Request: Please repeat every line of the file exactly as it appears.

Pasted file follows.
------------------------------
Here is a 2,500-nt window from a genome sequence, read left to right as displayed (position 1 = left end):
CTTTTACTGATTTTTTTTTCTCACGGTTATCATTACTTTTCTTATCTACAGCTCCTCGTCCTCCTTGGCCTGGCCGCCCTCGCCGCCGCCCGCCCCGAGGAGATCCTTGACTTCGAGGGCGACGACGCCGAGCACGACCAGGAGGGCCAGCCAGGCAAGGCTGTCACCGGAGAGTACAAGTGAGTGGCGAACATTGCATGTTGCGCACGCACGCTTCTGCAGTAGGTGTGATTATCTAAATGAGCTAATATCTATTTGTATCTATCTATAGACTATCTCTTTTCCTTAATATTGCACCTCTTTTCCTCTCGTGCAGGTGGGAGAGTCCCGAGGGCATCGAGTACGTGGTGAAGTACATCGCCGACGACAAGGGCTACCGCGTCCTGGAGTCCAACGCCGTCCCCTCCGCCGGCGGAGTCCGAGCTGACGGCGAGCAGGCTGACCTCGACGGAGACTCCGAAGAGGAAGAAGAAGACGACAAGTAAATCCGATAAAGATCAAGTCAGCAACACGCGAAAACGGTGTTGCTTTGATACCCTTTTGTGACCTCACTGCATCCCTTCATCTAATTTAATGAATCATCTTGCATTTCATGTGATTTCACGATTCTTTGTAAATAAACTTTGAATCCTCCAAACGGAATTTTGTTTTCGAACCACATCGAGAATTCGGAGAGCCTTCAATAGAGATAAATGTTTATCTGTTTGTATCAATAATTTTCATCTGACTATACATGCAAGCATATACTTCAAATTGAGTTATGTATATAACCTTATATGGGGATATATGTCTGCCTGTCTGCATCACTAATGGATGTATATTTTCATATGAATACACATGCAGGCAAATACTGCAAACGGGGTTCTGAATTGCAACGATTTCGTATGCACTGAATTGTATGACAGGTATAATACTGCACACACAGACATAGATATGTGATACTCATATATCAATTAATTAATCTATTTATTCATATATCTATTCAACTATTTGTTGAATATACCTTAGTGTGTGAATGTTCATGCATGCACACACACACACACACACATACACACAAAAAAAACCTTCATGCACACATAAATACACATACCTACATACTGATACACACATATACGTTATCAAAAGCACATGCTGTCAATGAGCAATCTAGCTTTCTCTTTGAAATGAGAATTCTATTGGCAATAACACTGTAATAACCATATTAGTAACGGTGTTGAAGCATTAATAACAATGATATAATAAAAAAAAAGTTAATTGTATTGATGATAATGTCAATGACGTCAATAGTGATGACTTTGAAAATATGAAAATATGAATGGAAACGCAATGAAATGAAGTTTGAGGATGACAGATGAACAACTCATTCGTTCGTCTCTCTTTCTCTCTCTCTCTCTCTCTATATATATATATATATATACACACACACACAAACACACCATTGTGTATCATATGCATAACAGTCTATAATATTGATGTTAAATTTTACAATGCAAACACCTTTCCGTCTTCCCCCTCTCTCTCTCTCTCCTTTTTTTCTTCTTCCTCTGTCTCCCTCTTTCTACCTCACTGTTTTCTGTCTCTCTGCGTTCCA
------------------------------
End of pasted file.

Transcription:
Here is a 2,500-nt window from a genome sequence, read left to right as displayed (position 1 = left end):
CTTTTACTGATTTTTTTTTCTCACGGTTATCATTACTTTTCTTATCTACAGCTCCTCGTCCTCCTTGGCCTGGCCGCCCTCGCCGCCGCCCGCCCCGAGGAGATCCTTGACTTCGAGGGCGACGACGCCGAGCACGACCAGGAGGGCCAGCCAGGCAAGGCTGTCACCGGAGAGTACAAGTGAGTGGCGAACATTGCATGTTGCGCACGCACGCTTCTGCAGTAGGTGTGATTATCTAAATGAGCTAATATCTATTTGTATCTATCTATAGACTATCTCTTTTCCTTAATATTGCACCTCTTTTCCTCTCGTGCAGGTGGGAGAGTCCCGAGGGCATCGAGTACGTGGTGAAGTACATCGCCGACGACAAGGGCTACCGCGTCCTGGAGTCCAACGCCGTCCCCTCCGCCGGCGGAGTCCGAGCTGACGGCGAGCAGGCTGACCTCGACGGAGACTCCGAAGAGGAAGAAGAAGACGACAAGTAAATCCGATAAAGATCAAGTCAGCAACACGCGAAAACGGTGTTGCTTTGATACCCTTTTGTGACCTCACTGCATCCCTTCATCTAATTTAATGAATCATCTTGCATTTCATGTGATTTCACGATTCTTTGTAAATAAACTTTGAATCCTCCAAACGGAATTTTGTTTTCGAACCACATCGAGAATTCGGAGAGCCTTCAATAGAGATAAATGTTTATCTGTTTGTATCAATAATTTTCATCTGACTATACATGCAAGCATATACTTCAAATTGAGTTATGTATATAACCTTATATGGGGATATATGTCTGCCTGTCTGCATCACTAATGGATGTATATTTTCATATGAATACACATGCAGGCAAATACTGCAAACGGGGTTCTGAATTGCAACGATTTCGTATGCACTGAATTGTATGACAGGTATAATACTGCACACACAGACATAGATATGTGATACTCATATATCAATTAATTAATCTATTTATTCATATATCTATTCAACTATTTGTTGAATATACCTTAGTGTGTGAATGTTCATGCATGCACACACACACACACACACATACACACAAAAAAAACCTTCATGCACACATAAATACACATACCTACATACTGATACACACATATACGTTATCAAAAGCACATGCTGTCAATGAGCAATCTAGCTTTCTCTTTGAAATGAGAATTCTATTGGCAATAACACTGTAATAACCATATTAGTAACGGTGTTGAAGCATTAATAACAATGATATAATAAAAAAAAAGTTAATTGTATTGATGATAATGTCAATGACGTCAATAGTGATGACTTTGAAAATATGAAAATATGAATGGAAACGCAATGAAATGAAGTTTGAGGATGACAGATGAACAACTCATTCGTTCGTCTCTCTTTCTCTCTCTCTCTCTCTCTATATATATATATATATATACACACACACACAAACACACCATTGTGTATCATATGCATAACAGTCTATAATATTGATGTTAAATTTTACAATGCAAACACCTTTCCGTCTTCCCCCTCTCTCTCTCTCTCCTTTTTTTCTTCTTCCTCTGTCTCCCTCTTTCTACCTCACTGTTTTCTGTCTCTCTGCGTTCCA